Veneto - Banner

ispace Collaborates with UNESCO on Next Lunar Mission

ispace / UNESCO / Barrelhand memory disk
Memory disk UNESCO payload to launch on Mission 2. Credit: UNESCO

Thessaloniki,  May 7, 2024, – ispace, inc. has announced its cooperation with the United Nations Educational, Scientific and Cultural Organization (UNESCO) on a lunar mission intended to preserve humanity’s language and cultures on the Moon.

At the Information Meeting on Universal Acceptance, held at UNESCO Headquarters in Paris on May 6, 2024, UNESCO announced its mission to transport and safeguard languages and cultural treasures on the lunar surface. The cultural artefacts are saved on a special “memory disk”, which UNESCO jointly developed with an innovation platform based in California. On behalf of ispace, inc., Julien Lamamy, CEO of ispace EUROPE S.A. (ispace-EUROPE), spoke at the event with UNESCO members involved in the project, aimed to preserve languages through the use of technology and others.

UNESCO is committed to preserving the linguistic diversity that represents human cultures from any crisis that threatens their destruction in the future, and preservation on the lunar surface is one means to preserve cultures. The memory disk bears the UNESCO Constitution’s Preamble, which expresses the importance of preserving world unity, linguistic diversity, and cultures translated into 275 languages.

ispace, inc., with employees of 30 different nationalities in three entities (Japan, the US, and Europe), contributes to the promotion of national space policies and the space industry while leveraging the culture and diversity of each country and region as one integrated global company. ispace aims to establish its vision of long-term lunar development and the creation of a cislunar economy. Regarding the lunar mission, UNESCO’s philosophy of maintaining and preserving the diversity of humanity’s language resonated with ispace’s corporate philosophy and ispace plans to install the memory disk on the RESILIENCE lunar lander as part of ispace, inc.’s HAKUTO-R Mission 2 scheduled to be launched in the winter of 2024.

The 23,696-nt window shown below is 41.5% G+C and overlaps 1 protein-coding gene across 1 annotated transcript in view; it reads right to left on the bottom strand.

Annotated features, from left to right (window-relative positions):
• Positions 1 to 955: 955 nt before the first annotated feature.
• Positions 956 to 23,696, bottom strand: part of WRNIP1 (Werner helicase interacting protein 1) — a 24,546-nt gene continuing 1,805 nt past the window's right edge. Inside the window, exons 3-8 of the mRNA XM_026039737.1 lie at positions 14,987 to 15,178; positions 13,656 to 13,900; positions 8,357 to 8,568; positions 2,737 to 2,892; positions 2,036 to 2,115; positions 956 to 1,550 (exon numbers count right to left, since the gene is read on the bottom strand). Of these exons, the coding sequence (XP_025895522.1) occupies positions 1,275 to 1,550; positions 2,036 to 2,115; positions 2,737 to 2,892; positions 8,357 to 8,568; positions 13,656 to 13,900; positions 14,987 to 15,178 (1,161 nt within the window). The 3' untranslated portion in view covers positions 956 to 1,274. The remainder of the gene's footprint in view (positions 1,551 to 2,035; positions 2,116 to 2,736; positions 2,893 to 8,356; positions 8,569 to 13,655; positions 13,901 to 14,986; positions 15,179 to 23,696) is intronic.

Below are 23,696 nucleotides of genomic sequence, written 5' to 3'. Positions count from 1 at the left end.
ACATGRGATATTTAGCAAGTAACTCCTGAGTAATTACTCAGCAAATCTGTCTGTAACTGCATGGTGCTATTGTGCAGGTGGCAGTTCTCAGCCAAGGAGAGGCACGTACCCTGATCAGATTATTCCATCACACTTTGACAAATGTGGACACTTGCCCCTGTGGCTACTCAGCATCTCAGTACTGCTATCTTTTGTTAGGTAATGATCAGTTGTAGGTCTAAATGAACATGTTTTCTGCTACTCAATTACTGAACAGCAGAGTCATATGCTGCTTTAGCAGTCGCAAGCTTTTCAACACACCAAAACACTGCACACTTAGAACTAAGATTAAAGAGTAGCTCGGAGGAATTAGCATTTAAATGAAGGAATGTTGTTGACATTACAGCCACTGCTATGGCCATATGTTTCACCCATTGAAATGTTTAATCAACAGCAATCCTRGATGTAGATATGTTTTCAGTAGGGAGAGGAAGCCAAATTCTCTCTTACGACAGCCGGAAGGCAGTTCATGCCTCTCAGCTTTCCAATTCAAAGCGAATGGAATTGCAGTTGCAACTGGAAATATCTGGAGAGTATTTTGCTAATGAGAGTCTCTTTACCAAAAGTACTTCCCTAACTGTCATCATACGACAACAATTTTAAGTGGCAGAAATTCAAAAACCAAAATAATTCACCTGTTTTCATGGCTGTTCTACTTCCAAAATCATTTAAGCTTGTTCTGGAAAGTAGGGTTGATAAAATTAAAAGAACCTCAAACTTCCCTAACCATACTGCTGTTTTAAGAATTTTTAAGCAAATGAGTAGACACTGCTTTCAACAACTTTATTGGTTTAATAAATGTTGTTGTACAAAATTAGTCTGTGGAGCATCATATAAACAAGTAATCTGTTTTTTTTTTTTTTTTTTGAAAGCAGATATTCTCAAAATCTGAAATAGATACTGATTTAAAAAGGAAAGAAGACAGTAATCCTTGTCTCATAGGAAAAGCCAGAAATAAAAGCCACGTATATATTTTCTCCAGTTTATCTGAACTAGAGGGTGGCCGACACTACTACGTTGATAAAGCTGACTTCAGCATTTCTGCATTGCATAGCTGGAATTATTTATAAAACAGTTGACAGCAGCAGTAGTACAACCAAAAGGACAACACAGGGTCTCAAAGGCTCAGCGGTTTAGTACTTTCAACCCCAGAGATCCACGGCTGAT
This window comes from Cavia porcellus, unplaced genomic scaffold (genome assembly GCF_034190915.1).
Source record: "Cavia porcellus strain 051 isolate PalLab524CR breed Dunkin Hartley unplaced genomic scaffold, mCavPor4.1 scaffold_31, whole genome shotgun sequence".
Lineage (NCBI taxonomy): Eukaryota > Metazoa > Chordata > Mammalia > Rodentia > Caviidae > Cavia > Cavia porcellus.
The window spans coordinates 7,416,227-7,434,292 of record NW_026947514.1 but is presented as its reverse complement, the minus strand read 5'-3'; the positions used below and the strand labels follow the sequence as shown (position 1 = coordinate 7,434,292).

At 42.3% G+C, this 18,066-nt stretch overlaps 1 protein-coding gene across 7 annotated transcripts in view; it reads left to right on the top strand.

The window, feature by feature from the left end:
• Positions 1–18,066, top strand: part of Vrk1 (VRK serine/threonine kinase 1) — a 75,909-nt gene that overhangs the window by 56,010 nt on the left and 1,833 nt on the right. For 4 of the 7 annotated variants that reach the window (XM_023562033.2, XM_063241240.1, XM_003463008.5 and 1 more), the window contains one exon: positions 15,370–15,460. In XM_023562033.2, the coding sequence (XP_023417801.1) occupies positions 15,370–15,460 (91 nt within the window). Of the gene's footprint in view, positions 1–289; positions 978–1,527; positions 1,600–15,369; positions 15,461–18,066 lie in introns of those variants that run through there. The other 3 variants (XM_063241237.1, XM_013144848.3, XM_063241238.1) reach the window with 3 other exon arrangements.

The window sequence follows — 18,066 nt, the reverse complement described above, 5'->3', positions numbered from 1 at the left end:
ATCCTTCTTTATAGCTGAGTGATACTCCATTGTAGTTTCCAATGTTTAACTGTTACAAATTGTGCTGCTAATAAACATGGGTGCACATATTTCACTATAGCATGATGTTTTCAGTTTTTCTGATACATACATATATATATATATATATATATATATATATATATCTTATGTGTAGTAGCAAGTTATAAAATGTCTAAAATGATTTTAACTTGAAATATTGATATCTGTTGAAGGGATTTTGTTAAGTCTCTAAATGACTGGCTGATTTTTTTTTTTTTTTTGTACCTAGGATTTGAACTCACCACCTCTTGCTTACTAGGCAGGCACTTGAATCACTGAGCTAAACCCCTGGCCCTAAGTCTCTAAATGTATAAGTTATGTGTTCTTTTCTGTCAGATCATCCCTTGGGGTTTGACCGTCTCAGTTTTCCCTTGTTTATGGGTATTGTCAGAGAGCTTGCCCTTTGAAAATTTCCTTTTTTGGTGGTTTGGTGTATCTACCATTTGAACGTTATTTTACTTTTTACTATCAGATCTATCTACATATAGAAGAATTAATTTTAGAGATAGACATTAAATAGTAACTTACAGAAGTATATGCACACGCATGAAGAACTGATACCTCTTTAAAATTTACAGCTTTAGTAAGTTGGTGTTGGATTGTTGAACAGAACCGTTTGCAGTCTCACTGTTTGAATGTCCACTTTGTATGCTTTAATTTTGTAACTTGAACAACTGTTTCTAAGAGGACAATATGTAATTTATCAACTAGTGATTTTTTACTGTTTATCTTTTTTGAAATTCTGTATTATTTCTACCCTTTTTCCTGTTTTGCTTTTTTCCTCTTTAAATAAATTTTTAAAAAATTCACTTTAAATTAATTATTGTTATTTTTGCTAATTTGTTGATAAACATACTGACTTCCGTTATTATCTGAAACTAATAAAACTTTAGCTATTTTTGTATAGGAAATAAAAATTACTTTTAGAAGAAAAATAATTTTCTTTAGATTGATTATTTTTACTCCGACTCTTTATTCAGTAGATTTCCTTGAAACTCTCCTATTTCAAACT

“Maintaining linguistic diversity and preserving culture are significant aspects of UNESCO’s mandate. We are very honored to announce that ispace’s HAKUTO-R Mission 2 will contribute to realizing UNESCO’s lunar mission to benefit the world,” said Julien Lamamy. “We continue to progress on HAKUTO-R Mission 2, with the recent lander and rover development achievements that put us on a timeline for a Winter 2024 launch carrying UNESCO’s payload.”

Operations for Mission 2 are already fully funded. Furthermore, on April 30, 2024, ispace received U.S. $45 million from Sumitomo Mitsui Banking Corporation (SMBC) as working capital related to the development and operation of Mission 3, scheduled to be launched in 2026, as well as for Mission 6, scheduled to be launched in 2027.

Check Also

Webb

Webb Detects Most Distant Black Hole Merger to Date

An international team of astronomers has used the NASA/ESA/CSA James Webb Space Telescope to find evidence for an ongoing merger of two galaxies and their massive black holes when the Universe was only 740 million years old. This marks the most distant detection of a black hole merger and the first time researchers have detected this phenomenon so early in the Universe.